Excerpt from my Letter to K.

...Only recently does it feel like I'm emerging from this past harsh winter. In many ways, I'm actually still quite lost in it. 2009, redemptive and astonishing in some ways, predictably decimated and besieged my spirit. Life and work deteriorated into a terrible and humiliating crush of stuff, just STUFF that never stopped pushing and crushing. I began 2010 prepared to seek vengeance for 2009's abuses; now I'm approaching yet another birthday with even just a little bit more exhaustion and dismay as before, and an even longer tale of indignities for which to seek satisfaction.
As demoralized as this may sound, however, there is, in fact, a great deal of joy in my days, grand little pieces in which I take some pride, things that are worthy of my love--
--for that's where my great bitternesses and griefs are all rooted, so far as I can see: as I grow older, the citadel of my pride only strengthens, and I rush that much quicker to the conclusion that the world is not worthy of my love. This citadel grows out of grief; it is in fact a lament written in bluster, for all the heart-blood poured out quite uselessly, as much for myself as for others.
There is something true, here, though. I know enough to know that my pride, my heart-blood is worth something, and I feel its wastage practically as an act of aggression:
How dare they? How dare they drop the ball at Copenhagen? How dare they tolerate such crappy work in this theatre community? How dare they continue to sanction such grievous acts of police violence in this city? How dare they...
I do not mean to draw neat equivalencies between all of these things, and it's true that I do little enough to justify how personally I take all of this. Still, to me, that only underscores how tough this problem is. For I am notorious for my emotional firewalls: I have few close friends, and fewer of these know enough to begin to understand my impossible families. My professional world in the addictions-recovery/mental health community exists in an entire other universe from my performance community, as that is likewise almost literally a hemisphere away from people I care quite deeply for, and that quite apart from my families entirely.
The problem here is that I am the flying bridge linking all of these emotional provinces. And so volatile are they all, that a full-fledged crisis in one of them never fails to somehow coincide with another crisis, in an other emotional province... And I have a hard time defying the accusation that I am, in fact, the agent of crisis, transmitting from one such remote emotional province to another...
Oftentimes, my vestigially Catholic self will take quite seriously the Apostle's enjoinder, to live each moment as a sacrament (I forget which Apostle so memorably said this). And so I lurch from project to project, meeting to meeting, day to day desperately seeking to expiate my all but sinful contagions. As silly as this sounds, I cannot help but point out the etymology of the word, 'tragedy,' translated literally as 'goat-song,' from whence 'scapegoat.' My theatre and my work are the sacrificial offerings I make to atone for my unwitting crimes. But by that measure, I'm failing indeed.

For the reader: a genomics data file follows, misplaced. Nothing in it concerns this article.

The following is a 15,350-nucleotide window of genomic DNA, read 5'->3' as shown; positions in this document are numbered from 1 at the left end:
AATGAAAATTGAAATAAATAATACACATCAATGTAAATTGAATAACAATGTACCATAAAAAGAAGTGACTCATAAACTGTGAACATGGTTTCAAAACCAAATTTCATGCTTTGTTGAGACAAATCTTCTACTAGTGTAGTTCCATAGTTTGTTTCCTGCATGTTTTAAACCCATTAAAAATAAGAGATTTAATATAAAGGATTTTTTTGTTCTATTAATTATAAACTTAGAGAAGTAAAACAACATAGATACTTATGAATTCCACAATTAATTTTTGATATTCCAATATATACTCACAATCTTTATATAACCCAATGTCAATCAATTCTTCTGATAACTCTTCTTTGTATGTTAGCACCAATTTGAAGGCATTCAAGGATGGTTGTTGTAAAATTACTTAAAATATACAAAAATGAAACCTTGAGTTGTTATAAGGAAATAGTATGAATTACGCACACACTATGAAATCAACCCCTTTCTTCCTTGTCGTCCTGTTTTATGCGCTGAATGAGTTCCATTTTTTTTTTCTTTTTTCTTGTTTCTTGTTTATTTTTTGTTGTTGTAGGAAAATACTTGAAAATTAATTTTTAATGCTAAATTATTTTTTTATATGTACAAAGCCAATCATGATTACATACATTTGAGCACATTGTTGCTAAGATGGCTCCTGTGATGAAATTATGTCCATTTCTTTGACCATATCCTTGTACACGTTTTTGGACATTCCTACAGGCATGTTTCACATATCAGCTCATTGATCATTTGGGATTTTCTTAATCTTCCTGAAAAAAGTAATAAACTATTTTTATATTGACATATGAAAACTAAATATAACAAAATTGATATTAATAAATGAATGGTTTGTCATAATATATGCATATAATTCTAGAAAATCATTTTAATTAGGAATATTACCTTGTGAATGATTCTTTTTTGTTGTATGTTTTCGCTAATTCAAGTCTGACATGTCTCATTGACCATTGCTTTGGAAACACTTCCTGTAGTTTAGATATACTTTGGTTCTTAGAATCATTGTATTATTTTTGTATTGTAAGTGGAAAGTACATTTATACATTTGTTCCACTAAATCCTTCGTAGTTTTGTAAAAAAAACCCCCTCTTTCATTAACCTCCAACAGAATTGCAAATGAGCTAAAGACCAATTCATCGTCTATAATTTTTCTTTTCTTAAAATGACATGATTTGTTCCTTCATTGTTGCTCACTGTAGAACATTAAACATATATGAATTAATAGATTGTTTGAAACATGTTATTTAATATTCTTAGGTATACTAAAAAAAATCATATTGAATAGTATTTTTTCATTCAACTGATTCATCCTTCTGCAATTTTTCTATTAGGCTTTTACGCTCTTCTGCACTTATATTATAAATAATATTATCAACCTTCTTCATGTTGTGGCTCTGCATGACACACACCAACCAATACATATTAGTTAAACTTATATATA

Again I reiterate that there is more joy, in my day-to-day existence, than this angstiness allows for. Right now I'm teaching at Rosemont, a residential rehab for adolescent women in custody for behavioral and/or substance abuse reasons. I'm teaching with a group called Playwrite, Inc--a local nonprofit that leads two-week workshops teaching at-risk youth how to write plays. At the end of those two weeks, their works is staged with professional actors. Both as a teacher and an actor, this is the finest work I do.
Concurrently, I'm rehearsing, and am about to open a production of 'Madeline and the Gypsies' at NW Children's Theater. I'm playing the Strong Man, and I'm having an extraordinary time. Secret: I've always loved the Madeline bookes. That alone is more than enough to counter my habitual theatre people misanthropy...
...I did not mean to ramble at such length, and in so scattered a fashion. Know that this is all by way of saying, in my own, inscrutable way, that your friendship and company is much missed...




Excerpt from my Letter to E.

...I hear you.

A part of me says that all of us are unsuited for one another. Since we each contain Whitman's multitudes, what right can we possibly have to find the suited one? Who themselves may or may not be looking? In this context, 'settling' is not a compromise. It is almost a moral imperative.

In my chequered history of intimacy (which reads like an Abbott and Costello oral history of the Thirty Years' War), the good bits are where my flawed insuperable multitudes clamor a kind of harmony against her flawed insuperable multitudes. Such things cannot be choreographed, not really...